Managing volunteer canola in tight rotations

The benefits of alternating herbicide-tolerant systems

By: Colleen Redlick

Maximizing canola production in tighter canola rotations requires planning that includes managing volunteer canola. A volunteer is any canola plant that grows from the seed of a previous crop. They can be viable for a couple of years in soil and a single volunteer can produce over 500 seeds.

Left unmanaged, volunteer canola can reduce a crop’s yield potential and have negative effects on both quality and integrity.

Decreased yield potential

  • Volunteers do not have the same genetic yield potential. Second generation seed can yield as much as 13% less that the original hybrids.
  • Volunteers compete with the crop for nutrients, water and light, reducing the crops yield potential during early development.
  • Emerged canola volunteers can provide a refuge for flea beetles, which can damage a seeded crop regardless of whether a seed treatment was used.
  • Volunteer seed that has been sitting in the soil can harbour diseases (blackleg, clubroot and sclerotinia), subsequently infecting the crop.

Quality and integrity

In addition to consequences in yield potential, volunteers can also introduce undesirable traits through cross pollination and seed contamination (Canadian Seed Trade Association, Fact Sheet). Left unmanaged, the persistence of canola volunteers that are not from the crop can also impact marketability of the harvested seed. (Canola Council, Canola Export Ready program)

Source: Canola Council of Canada, Canola Grower’s Manual, 2011.

Using wild mustard (a similar species to canola) as a stand-in for volunteers gives an idea of yield reduction based on volunteer density. At 5 wild mustard plants per m2, canola can lose 15% of its yield.

Volunteers can be introduced to a field in a number of ways:

  • Losses of seed through the combine at harvest can be up to 20 times the seeding rate for a crop.
  • Pod shatter during swathing and heavy wind or hail impact on a standing crop can add seed to a field.
  • Full tillage and the burying surface seed left after harvest can keep volunteer seed viable for years (dormancy).
  • Volunteer seed can also be transported field-to-field via equipment.

Scouting for volunteer canola.

It’s always recommended to scout early before seeding the crop to look for early germinating volunteers. Look for seedlings that are emerging between the rows; these will likely be volunteers. An easy way to confirm is to dig it up and look at the seed. If there is no coloured seed coat it means it’s untreated and therefore a volunteer.

Volunteer canola emerges early and can harbour flea beetle and seedling diseases.

Source: BASF video, Scouting for volunteer canola

Integrated management plan for volunteer canola

There are several things you can do to reduce the presence of canola volunteers in your field:

  • Keep records of the herbicides used, including years when canola is not being grown.
  • Manage your harvest, especially with respect to swathing timing and combine settings. Aim to reduce any canola seed returned to the field.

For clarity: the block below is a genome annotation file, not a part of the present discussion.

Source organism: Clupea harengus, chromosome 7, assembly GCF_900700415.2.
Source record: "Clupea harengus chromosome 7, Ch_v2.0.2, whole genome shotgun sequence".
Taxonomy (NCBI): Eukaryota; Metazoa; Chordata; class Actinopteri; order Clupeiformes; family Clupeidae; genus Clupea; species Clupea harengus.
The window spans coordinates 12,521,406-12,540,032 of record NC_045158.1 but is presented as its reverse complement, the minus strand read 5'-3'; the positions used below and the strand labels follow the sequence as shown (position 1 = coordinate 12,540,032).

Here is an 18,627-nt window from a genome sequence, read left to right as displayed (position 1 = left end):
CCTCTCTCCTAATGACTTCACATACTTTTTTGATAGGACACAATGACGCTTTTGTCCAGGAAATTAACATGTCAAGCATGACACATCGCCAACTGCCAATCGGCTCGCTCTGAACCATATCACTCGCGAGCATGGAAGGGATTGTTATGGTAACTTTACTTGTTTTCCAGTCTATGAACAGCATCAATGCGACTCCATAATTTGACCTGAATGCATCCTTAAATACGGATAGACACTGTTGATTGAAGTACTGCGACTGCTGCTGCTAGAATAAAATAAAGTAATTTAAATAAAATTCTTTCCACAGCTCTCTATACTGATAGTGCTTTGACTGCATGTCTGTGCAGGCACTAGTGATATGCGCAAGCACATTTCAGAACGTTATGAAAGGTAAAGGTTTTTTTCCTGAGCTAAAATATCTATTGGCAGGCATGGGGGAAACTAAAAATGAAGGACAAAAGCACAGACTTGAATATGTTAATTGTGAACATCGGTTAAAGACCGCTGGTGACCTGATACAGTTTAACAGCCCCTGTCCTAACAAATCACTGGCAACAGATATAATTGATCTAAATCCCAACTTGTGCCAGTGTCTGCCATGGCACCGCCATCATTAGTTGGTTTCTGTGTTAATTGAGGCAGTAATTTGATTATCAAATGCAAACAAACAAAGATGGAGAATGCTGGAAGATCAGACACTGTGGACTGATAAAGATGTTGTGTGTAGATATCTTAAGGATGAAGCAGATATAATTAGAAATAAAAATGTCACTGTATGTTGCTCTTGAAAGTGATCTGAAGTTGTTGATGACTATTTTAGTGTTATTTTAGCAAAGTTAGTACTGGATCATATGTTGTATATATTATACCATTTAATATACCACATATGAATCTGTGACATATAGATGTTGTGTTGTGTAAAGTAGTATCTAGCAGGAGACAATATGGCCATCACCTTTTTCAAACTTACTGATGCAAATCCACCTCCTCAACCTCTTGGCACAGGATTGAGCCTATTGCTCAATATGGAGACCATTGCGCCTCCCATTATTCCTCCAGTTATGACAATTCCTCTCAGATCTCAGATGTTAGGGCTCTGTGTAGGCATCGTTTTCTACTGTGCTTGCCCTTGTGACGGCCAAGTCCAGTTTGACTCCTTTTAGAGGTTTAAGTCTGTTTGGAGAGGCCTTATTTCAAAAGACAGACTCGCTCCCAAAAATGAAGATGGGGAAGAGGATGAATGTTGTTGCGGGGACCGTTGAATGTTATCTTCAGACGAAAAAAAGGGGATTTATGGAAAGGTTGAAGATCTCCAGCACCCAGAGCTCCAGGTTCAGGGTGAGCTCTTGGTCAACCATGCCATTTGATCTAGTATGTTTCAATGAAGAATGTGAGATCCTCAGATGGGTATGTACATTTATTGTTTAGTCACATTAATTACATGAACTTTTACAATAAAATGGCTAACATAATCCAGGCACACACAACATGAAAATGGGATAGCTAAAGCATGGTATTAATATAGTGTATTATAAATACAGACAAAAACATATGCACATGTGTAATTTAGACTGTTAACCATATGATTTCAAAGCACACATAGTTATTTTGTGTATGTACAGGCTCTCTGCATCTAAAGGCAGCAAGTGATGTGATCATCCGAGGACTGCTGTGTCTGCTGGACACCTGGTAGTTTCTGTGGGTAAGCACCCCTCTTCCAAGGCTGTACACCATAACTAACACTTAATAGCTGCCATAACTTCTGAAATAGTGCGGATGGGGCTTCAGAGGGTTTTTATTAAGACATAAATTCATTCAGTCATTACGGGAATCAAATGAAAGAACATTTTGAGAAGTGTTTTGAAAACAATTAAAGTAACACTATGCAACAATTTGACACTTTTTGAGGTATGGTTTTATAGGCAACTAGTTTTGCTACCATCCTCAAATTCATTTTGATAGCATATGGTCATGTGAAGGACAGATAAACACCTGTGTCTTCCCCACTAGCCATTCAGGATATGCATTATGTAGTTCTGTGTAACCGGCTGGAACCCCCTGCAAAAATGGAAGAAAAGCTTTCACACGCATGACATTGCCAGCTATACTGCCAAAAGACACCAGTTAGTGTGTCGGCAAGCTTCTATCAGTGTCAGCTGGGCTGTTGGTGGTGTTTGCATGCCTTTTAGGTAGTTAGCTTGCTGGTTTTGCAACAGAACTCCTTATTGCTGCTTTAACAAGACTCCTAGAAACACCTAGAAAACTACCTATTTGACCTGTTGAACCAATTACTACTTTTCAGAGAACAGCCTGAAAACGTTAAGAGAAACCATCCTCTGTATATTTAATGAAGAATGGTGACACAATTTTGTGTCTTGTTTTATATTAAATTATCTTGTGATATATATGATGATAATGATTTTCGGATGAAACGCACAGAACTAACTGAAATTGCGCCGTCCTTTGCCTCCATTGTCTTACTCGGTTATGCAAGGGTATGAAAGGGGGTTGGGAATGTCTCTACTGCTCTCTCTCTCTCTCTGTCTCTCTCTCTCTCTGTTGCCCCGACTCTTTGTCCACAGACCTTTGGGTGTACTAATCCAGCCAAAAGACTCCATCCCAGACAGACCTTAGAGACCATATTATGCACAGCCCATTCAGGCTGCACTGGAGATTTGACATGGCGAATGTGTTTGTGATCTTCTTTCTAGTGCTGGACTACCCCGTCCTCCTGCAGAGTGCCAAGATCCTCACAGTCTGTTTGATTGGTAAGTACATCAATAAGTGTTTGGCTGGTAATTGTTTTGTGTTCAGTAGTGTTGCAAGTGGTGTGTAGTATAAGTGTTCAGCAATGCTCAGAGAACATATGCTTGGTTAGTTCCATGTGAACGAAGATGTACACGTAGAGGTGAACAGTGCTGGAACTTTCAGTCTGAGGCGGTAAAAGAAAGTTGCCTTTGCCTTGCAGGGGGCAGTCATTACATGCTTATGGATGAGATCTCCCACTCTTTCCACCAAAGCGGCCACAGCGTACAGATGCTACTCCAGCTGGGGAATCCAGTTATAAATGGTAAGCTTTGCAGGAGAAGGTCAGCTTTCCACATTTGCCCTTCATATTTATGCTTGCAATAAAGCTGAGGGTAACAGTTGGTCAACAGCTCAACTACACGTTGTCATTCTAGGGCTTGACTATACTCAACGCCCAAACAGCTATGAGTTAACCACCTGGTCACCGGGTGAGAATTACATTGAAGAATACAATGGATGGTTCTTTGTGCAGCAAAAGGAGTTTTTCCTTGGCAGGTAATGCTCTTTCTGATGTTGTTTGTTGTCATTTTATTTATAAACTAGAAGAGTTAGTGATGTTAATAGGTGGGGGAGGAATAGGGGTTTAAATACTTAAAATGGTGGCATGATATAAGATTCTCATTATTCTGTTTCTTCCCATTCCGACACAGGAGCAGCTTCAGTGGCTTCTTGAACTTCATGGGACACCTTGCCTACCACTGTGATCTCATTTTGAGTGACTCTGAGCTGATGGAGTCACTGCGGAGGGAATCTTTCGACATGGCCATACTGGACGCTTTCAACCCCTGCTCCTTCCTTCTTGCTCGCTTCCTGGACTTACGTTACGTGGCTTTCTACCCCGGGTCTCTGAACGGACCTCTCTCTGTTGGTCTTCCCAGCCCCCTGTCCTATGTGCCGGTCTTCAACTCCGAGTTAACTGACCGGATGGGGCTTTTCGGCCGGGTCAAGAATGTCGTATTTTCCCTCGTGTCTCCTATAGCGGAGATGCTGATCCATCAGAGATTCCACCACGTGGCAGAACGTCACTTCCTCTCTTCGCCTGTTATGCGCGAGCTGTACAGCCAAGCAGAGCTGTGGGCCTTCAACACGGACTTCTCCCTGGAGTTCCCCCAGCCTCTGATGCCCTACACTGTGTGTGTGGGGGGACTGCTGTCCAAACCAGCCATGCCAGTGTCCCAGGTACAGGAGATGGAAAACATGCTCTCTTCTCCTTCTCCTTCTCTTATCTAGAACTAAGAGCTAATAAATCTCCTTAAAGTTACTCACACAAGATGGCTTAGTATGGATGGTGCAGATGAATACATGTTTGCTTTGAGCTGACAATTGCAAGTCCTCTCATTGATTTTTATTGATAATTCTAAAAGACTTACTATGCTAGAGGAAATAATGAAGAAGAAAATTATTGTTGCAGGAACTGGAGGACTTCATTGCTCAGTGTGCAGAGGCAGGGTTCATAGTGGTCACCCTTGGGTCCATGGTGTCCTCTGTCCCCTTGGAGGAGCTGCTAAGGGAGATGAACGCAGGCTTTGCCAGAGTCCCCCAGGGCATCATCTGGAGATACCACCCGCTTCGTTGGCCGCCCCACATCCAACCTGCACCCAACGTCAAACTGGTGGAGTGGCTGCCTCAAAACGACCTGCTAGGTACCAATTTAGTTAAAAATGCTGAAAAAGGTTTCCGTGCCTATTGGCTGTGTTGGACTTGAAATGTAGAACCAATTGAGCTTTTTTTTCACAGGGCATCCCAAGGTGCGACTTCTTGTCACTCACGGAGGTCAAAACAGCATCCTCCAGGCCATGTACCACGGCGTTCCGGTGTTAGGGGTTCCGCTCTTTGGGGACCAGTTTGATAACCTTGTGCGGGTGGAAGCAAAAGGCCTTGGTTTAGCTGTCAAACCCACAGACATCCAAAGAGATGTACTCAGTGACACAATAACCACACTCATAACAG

• Promote the germination of any seed left on the soil after harvest. Germinated seed will not survive.

Rotating your HT canola system

If you have volunteer canola or anticipate having it in a canola sequence, the best recommendation is to rotate to a canola system that uses an alternative-mode-of-action system herbicide. The three main herbicide-tolerant (HT) canola systems use herbicides from three different group chemistries.

  • glyphosate (Group 9)
  • glufosinate (Group 10)
  • imidazolinones (Group 2)

Rotating between these three systems will help ensure volunteer canola can be controlled by the alternative in-crop system herbicide.

Including Clearfield® in your rotation

The Clearfield Production System for canola with Ares® herbicide provides an alternative mode of action for control of volunteer canola from the Group 9 and Group 10 herbicide-tolerant canola systems. Including it in the rotation can provide other benefits as well:

  • High-performance hybrids designed for competitive yields
  • Superior standability and harvestability for straight-cutting ease
  • Different maturities, resistance to disease and lodging along with other agronomic traits suitable for your operation
  • Pod-shatter resistance for better straight-cutting performance with newer varieties being developed
  • Consistent, reliable post-emergent weed control, including subsequent flushes of weeds like cleavers and wild mustard
  • Improved control of wild buckwheat, wild oats and lamb’s quarters

Tightened canola rotations require all growers to have an integrated management plan for reducing the losses in yield due to volunteers. Scouting early to keep a handle on any problems that may be present in your fields and planning to include all possible HT systems in your sequence can go a long way to helping maximize the success of your canola crops.

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